Old Pension Scheme vs NPS - Basic differences and which is better?
Old Pension Scheme Vs NPS: The old pension scheme was discontinued by the BJP-led NDA government in December 2003. The government had then launched the NPS as a substitute for the old pension scheme.
Old Pension Scheme vs NPS: Several states are reversing back to the old pension scheme. States like Rajasthan, Chhattisgarh and Jharkhand have already implemented the old pension scheme and discontinued the National Pension System (NPS).
The old pension scheme was discontinued by the BJP-led NDA government in December 2003. The government had then launched the NPS as a substitute for the old pension scheme. The NPS took effect on April 1, 2004.
In general, both the old pension scheme and NPS are pension schemes. But the two are different from each other. While the old pension scheme is a pension-oriented scheme, the NPS is an investment cum pension scheme where a part of the money is invested in the market, thus generating more returns. The returns in NPS are not guaranteed and depend on the performance of the asset allocation by the subscriber based on his/her risk taking capability during the employment tenure.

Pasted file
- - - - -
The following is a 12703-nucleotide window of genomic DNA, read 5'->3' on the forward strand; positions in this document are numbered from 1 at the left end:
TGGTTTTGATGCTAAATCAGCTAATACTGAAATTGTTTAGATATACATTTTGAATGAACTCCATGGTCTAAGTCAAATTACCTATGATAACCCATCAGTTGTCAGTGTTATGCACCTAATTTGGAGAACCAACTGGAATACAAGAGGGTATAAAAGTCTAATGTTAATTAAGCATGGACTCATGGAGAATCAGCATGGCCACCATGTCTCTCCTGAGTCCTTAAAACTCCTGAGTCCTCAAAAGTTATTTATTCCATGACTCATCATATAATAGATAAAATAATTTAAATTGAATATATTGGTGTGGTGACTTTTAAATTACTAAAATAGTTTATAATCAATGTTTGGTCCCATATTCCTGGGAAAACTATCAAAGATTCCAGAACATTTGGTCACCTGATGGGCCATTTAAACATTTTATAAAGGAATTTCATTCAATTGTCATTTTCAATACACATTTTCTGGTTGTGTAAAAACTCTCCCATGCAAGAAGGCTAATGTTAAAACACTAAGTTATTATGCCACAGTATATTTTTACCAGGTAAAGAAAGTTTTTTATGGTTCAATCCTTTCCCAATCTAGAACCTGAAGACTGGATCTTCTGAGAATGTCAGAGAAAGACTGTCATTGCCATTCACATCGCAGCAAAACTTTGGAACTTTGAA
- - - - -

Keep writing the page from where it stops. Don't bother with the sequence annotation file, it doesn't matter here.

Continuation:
Here we will tell you the differences between the old pension scheme and NPS
OLD PENSION SCHEME
1. The old pension scheme promises a fixed monthly income to government employees after retirement.
2. It provided 50 per cent of the last drawn salary as a pension.
3. No tax benefits are applicable to the employees.
4. Income under the old pension scheme doesn't attract tax.
5. Only government employees are eligible for receiving a pension under the old pension scheme after retirement.
1. The NPS is also meant for government employees. However, private sector employees can also join NPS.
2. In NPS, employees contribute money from their salary during their employment tenure. The amount is invested in market-linked instruments.
3. Investment in NPS up to Rs 1.50 lakh is tax-deductible under Section 80C of the Income Tax Act, 1961. Additional annual investments up to Rs 50,000 are tax-deductible under Section 80CCD (1B) of the Act.
4. After retirement, an employee can withdraw a part of the pension amount in a lumpsum. s per the rule, 60 per cent of the corpus on maturity is tax-free, while the remaining 40 per cent is taxable and must be invested in annuities for a regular income or pension.
5. NPS is mandatorily applicable to Central government employees except armed forces recruited on or after January 1, 2004. State governments too follow the NPS for their employees.
6. Under NPS, employees make a monthly contribution at the rate of 10 per of their salary. A matching contribution is also made by the government. Starting April 1, 2019, the employer’s contribution rate has been enhanced to 14 per cent for the central government employees.
7. All citizens between 18 and 65 years are eligible for NPS.
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